Topics in Catalysis

, Volume 56, Issue 1–8, pp 293–297 | Cite as

Effect of Hydrothermal Aging on Physical and Chemical Properties of a Commercial NOx-Storage Catalyst

  • Denise Chan
  • Andreas Gremminger
  • Olaf Deutschmann
Original Paper

Abstract

Fuel consumption for NOx trap regeneration depends on the regeneration frequency, which is a function of NOx trap performance parameters. Hence, the impact of thermal aging must be considered in the operation strategy. For this purpose, the effect of thermal aging on the physical and chemical properties of a commercial NOx storage/reduction catalyst containing Pt/Pd/Rh has been investigated. After thermal treatment under various conditions, the samples were characterized using CO chemisorption measurements, X-ray diffraction (XRD), N2 physisorption, and electron microscopy. It is shown that the major impact of lean hydrothermal treatment on the catalyst activity is the continuous decrease of the specific surface area with aging temperature due to collapse of smaller pores. The noble metal nanoparticles remained highly dispersed, even after lean aging at 800 °C. In contrast, noble metal sintering represents the main aging effect of lean/rich cycling at elevated temperatures. Furthermore, XRD and selected area electron diffraction revealed a significant loss of crystallinity for the barium component in consequence of lean/rich aging treatment. However, independent from the aging treatment, no formation of mixed oxides could be observed.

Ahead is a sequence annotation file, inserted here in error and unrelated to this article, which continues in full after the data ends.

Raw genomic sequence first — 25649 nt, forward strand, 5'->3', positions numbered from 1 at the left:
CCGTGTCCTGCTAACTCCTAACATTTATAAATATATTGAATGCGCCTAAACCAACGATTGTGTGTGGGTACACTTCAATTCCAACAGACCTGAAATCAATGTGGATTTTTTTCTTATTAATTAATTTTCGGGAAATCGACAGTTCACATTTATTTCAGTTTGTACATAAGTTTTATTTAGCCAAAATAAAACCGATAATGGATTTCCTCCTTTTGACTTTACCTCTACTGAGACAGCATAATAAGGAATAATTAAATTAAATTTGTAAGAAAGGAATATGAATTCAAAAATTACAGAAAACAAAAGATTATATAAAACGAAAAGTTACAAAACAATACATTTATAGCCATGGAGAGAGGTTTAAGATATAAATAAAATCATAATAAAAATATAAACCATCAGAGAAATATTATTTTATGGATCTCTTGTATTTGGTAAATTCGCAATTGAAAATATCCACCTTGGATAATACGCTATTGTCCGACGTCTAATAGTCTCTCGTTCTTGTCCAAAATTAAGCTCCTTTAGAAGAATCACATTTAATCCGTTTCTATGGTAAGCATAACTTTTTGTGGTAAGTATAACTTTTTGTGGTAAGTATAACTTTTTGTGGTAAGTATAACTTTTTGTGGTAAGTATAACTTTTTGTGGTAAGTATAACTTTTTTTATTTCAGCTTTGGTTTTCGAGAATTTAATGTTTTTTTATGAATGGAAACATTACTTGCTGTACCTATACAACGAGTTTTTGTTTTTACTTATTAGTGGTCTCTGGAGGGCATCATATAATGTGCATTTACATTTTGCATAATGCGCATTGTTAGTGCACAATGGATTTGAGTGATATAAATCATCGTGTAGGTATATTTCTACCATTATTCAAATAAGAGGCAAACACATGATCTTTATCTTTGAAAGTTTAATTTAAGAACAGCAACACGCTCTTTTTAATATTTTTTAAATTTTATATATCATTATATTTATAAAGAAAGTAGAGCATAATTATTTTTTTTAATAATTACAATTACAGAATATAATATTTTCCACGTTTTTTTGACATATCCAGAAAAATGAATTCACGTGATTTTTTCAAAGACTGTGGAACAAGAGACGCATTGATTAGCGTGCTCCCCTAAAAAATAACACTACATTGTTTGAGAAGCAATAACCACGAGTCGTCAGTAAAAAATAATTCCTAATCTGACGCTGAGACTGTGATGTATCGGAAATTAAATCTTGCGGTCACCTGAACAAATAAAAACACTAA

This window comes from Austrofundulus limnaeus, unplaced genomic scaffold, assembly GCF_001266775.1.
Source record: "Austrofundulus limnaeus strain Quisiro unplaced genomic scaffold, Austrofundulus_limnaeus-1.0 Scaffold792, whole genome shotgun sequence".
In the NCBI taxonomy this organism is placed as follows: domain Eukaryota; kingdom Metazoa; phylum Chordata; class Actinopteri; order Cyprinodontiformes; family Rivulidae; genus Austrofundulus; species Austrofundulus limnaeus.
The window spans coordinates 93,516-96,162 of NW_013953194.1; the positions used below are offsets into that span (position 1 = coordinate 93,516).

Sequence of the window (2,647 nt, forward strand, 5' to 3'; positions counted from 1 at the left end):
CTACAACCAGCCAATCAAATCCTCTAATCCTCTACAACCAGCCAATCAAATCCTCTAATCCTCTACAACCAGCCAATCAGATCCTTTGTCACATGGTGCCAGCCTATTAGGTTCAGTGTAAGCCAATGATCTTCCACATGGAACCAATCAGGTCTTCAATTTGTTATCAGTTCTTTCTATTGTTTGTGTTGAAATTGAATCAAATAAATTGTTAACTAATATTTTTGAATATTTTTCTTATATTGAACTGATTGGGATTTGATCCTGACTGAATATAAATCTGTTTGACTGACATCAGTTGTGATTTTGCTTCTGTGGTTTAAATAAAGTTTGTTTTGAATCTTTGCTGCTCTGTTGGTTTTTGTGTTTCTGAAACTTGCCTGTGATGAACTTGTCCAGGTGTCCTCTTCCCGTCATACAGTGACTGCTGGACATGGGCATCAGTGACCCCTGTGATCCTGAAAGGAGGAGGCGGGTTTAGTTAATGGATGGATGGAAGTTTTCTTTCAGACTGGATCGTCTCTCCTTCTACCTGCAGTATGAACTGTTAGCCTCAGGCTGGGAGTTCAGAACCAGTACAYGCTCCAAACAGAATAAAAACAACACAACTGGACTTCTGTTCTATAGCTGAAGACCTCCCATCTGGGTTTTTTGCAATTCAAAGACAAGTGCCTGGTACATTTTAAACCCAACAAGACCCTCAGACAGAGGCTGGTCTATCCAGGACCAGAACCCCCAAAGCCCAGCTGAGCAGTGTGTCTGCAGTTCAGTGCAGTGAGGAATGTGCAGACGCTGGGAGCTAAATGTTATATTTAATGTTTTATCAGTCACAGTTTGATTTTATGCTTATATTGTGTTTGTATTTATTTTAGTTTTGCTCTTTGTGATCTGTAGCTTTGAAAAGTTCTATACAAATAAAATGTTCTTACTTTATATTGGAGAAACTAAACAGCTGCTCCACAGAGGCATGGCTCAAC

Keywords

Commercial NOx storage/reduction catalyst Aging XRD BET HR-TEM/EDX CO chemisorption 

Notes

Acknowledgments

The authors gratefully acknowledge the Forschungsvereinigung Verbrennungskraftmaschinen e.V. (FVV) for the financial support, Umicore AG & Co. KG for providing the catalyst and K. Hauff and U. Nieken (ICVT, University of Stuttgart) for catalyst pretreatment and the good cooperation within the FVV project. This work was partly carried out with the support of the Karlsruhe Nano Micro Facility (KNMF, www.kit.edu/knmf), a Helmholtz Research Infrastructure at Karlsruhe Institute of Technology (KIT, www.kit.edu). The authors thank D. Wang for support during TEM/STEM measurements.

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Copyright information

© Springer Science+Business Media New York 2013

Authors and Affiliations

  • Denise Chan
    • 1
  • Andreas Gremminger
    • 1
  • Olaf Deutschmann
    • 1
  1. 1.Institute for Chemical Technology and Polymer ChemistryKarlsruhe Institute of Technology (KIT)KarlsruheGermany

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